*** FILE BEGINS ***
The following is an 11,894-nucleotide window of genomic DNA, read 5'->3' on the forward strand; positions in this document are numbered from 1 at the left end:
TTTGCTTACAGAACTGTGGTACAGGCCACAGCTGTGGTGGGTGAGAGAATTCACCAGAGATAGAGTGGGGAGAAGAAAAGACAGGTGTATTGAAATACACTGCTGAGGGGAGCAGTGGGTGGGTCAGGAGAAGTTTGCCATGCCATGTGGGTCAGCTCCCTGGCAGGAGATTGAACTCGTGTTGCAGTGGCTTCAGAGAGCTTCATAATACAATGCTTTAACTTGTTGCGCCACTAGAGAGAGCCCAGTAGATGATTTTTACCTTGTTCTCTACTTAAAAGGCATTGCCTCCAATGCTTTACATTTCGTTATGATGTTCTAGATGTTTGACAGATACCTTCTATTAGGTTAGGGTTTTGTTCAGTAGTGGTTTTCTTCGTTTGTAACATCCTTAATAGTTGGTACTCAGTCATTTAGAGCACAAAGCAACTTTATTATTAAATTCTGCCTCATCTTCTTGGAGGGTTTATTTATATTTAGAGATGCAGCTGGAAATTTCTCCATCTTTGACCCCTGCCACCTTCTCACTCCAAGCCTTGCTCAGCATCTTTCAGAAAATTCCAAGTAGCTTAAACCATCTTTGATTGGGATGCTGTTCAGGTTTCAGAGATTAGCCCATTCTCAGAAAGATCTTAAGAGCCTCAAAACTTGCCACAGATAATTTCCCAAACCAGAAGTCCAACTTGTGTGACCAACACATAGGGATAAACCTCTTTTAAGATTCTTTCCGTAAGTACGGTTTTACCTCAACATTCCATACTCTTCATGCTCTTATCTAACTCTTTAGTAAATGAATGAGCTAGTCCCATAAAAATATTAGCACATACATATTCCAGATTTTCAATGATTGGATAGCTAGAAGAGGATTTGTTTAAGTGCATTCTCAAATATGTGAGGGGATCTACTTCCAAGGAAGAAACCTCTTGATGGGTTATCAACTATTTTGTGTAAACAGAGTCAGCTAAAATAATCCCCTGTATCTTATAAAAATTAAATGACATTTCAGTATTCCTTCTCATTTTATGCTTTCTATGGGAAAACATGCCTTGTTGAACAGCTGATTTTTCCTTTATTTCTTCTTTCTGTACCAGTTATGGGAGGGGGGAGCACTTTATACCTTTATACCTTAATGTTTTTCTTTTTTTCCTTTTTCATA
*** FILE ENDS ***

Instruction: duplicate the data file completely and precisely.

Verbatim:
The following is an 11,894-nucleotide window of genomic DNA, read 5'->3' on the forward strand; positions in this document are numbered from 1 at the left end:
TTTGCTTACAGAACTGTGGTACAGGCCACAGCTGTGGTGGGTGAGAGAATTCACCAGAGATAGAGTGGGGAGAAGAAAAGACAGGTGTATTGAAATACACTGCTGAGGGGAGCAGTGGGTGGGTCAGGAGAAGTTTGCCATGCCATGTGGGTCAGCTCCCTGGCAGGAGATTGAACTCGTGTTGCAGTGGCTTCAGAGAGCTTCATAATACAATGCTTTAACTTGTTGCGCCACTAGAGAGAGCCCAGTAGATGATTTTTACCTTGTTCTCTACTTAAAAGGCATTGCCTCCAATGCTTTACATTTCGTTATGATGTTCTAGATGTTTGACAGATACCTTCTATTAGGTTAGGGTTTTGTTCAGTAGTGGTTTTCTTCGTTTGTAACATCCTTAATAGTTGGTACTCAGTCATTTAGAGCACAAAGCAACTTTATTATTAAATTCTGCCTCATCTTCTTGGAGGGTTTATTTATATTTAGAGATGCAGCTGGAAATTTCTCCATCTTTGACCCCTGCCACCTTCTCACTCCAAGCCTTGCTCAGCATCTTTCAGAAAATTCCAAGTAGCTTAAACCATCTTTGATTGGGATGCTGTTCAGGTTTCAGAGATTAGCCCATTCTCAGAAAGATCTTAAGAGCCTCAAAACTTGCCACAGATAATTTCCCAAACCAGAAGTCCAACTTGTGTGACCAACACATAGGGATAAACCTCTTTTAAGATTCTTTCCGTAAGTACGGTTTTACCTCAACATTCCATACTCTTCATGCTCTTATCTAACTCTTTAGTAAATGAATGAGCTAGTCCCATAAAAATATTAGCACATACATATTCCAGATTTTCAATGATTGGATAGCTAGAAGAGGATTTGTTTAAGTGCATTCTCAAATATGTGAGGGGATCTACTTCCAAGGAAGAAACCTCTTGATGGGTTATCAACTATTTTGTGTAAACAGAGTCAGCTAAAATAATCCCCTGTATCTTATAAAAATTAAATGACATTTCAGTATTCCTTCTCATTTTATGCTTTCTATGGGAAAACATGCCTTGTTGAACAGCTGATTTTTCCTTTATTTCTTCTTTCTGTACCAGTTATGGGAGGGGGGAGCACTTTATACCTTTATACCTTAATGTTTTTCTTTTTTTCCTTTTTCATA